The digital revolution of the last decade has unleashed creativity and talent in an unprecedented way, with unlimited opportunities. But does democratized culture mean better art or is true talent instead drowned out?
The infographic follows the design of Facebook Timeline, looking chronologically at the key areas of growth and power Facebook could potentially leverage over the next decade and a half, and the positive and negative consequences of each new move Facebook could make. The Timeline starts by looking at the search power that Facebook could have if they embedded a search engine into their network. It then moves on to look at other areas that Facebook could influence such as economics, politics, banking, power, defense, health and national security.
"The need for offices grew as the equipment for mental work was developed starting in the late 19th centuries. That need appears to have peaked about 1980. It was a rare person who could afford the computers, printers, fax machines, and mailing/shipping equipment of that time.
Now a single person with $500 can duplicate most of those functions with a single laptop computer. So the remaining function of the office is to be that place that clients know to find you… and that kids and the other distractions of home can’t."
For example, Japanese prime minister Yoshihiko Noda can post a video of himself — viewable only by the top two hundred — asking for help because a major earthquake has caused a tsunami that's approaching his country. Minutes later, Schwab would see the message and call for an immediate videoconference among the appropriate world leaders to get Japan aid in the quickest way. CEOs of companies that have facilities near the impact site — there's a Nissan plant close by, for example — could join forces for evacuation and figure out how to address interruptions to their supply chains.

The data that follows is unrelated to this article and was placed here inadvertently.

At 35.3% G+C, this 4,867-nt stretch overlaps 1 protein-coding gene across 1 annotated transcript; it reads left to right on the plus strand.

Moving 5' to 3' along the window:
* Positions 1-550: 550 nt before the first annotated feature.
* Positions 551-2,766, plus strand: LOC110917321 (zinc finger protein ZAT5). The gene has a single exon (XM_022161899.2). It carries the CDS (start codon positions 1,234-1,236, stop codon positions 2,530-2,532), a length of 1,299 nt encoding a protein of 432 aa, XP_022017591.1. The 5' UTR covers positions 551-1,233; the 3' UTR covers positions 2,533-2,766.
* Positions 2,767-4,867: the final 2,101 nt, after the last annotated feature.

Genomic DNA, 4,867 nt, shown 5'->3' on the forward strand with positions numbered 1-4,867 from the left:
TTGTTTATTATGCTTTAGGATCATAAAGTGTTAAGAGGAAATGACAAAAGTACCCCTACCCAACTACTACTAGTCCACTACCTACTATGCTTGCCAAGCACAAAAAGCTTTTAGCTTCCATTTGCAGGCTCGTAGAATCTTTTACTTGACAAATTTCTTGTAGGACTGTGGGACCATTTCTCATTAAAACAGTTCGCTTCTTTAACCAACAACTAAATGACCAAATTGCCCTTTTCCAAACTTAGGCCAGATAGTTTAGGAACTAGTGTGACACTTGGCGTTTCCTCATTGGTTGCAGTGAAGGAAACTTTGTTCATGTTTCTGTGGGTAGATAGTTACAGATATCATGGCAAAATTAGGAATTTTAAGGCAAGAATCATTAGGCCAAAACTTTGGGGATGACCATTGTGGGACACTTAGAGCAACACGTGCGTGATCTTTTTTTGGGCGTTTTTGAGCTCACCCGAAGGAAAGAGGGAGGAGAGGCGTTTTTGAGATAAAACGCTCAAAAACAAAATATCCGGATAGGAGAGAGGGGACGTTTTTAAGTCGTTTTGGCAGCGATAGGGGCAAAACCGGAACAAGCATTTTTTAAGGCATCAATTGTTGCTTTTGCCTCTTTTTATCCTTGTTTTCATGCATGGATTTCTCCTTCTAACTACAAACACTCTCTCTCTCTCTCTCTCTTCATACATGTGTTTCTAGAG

The alert could then be extended to the next tier so that, for instance, experts on nuclear power and crisis management could instantly offer opinions on the likelihood of various disaster scenarios. Others could predict where aftershocks were most likely to occur. And on and on.
We all know that Generation Y uses technology to connect with the world around them in more diverse ways and in greater numbers than any other age group. But how can marketers tap into this gadget-savvy, brand-aware demographic? The following statistics, taken from four recent reports listed below, provide an insight into the complex world of 13-24 year-olds
"The pace of change in our economy and our culture is accelerating--fueled by global adoption of social, mobile, and other new technologies--and our visibility about the future is declining. From the rise of Facebook to the fall of Blockbuster, from the downgrading of U.S. government debt to the resurgence of Brazil, predicting what will happen next has gotten exponentially harder. Uncertainty has taken hold in boardrooms and cubicles, as executives and workers (employed and unemployed) struggle with core questions: Which competitive advantages have staying power? What skills matter most? How can you weigh risk and opportunity when the fundamentals of your business may change overnight?"
In this time of easy access to information, experts, and news, the last thing you would expect is that we are in the midst of a crisis in knowledge. But sometimes it seems that we, in fact, are, says Internet theorist David Weinberger.